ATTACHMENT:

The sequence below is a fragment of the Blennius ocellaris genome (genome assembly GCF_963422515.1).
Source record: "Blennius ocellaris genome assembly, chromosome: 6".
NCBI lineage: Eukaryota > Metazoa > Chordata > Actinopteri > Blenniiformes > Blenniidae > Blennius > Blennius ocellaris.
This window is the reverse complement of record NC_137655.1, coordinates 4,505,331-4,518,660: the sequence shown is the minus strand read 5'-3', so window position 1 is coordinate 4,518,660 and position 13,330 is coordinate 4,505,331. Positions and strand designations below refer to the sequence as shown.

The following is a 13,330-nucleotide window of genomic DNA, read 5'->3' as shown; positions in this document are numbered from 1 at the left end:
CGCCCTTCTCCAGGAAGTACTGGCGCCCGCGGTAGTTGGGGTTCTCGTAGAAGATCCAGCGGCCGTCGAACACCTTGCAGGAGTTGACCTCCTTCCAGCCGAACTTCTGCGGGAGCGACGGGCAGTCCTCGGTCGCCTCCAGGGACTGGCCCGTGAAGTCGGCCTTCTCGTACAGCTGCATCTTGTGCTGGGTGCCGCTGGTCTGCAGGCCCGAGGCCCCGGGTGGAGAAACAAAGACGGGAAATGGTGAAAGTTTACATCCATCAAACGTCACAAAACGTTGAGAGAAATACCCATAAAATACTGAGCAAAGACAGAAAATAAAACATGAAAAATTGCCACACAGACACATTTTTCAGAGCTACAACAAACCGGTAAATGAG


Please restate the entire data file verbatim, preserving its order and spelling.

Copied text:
The sequence below is a fragment of the Blennius ocellaris genome (genome assembly GCF_963422515.1).
Source record: "Blennius ocellaris genome assembly, chromosome: 6".
NCBI lineage: Eukaryota > Metazoa > Chordata > Actinopteri > Blenniiformes > Blenniidae > Blennius > Blennius ocellaris.
This window is the reverse complement of record NC_137655.1, coordinates 4,505,331-4,518,660: the sequence shown is the minus strand read 5'-3', so window position 1 is coordinate 4,518,660 and position 13,330 is coordinate 4,505,331. Positions and strand designations below refer to the sequence as shown.

The following is a 13,330-nucleotide window of genomic DNA, read 5'->3' as shown; positions in this document are numbered from 1 at the left end:
CGCCCTTCTCCAGGAAGTACTGGCGCCCGCGGTAGTTGGGGTTCTCGTAGAAGATCCAGCGGCCGTCGAACACCTTGCAGGAGTTGACCTCCTTCCAGCCGAACTTCTGCGGGAGCGACGGGCAGTCCTCGGTCGCCTCCAGGGACTGGCCCGTGAAGTCGGCCTTCTCGTACAGCTGCATCTTGTGCTGGGTGCCGCTGGTCTGCAGGCCCGAGGCCCCGGGTGGAGAAACAAAGACGGGAAATGGTGAAAGTTTACATCCATCAAACGTCACAAAACGTTGAGAGAAATACCCATAAAATACTGAGCAAAGACAGAAAATAAAACATGAAAAATTGCCACACAGACACATTTTTCAGAGCTACAACAAACCGGTAAATGAG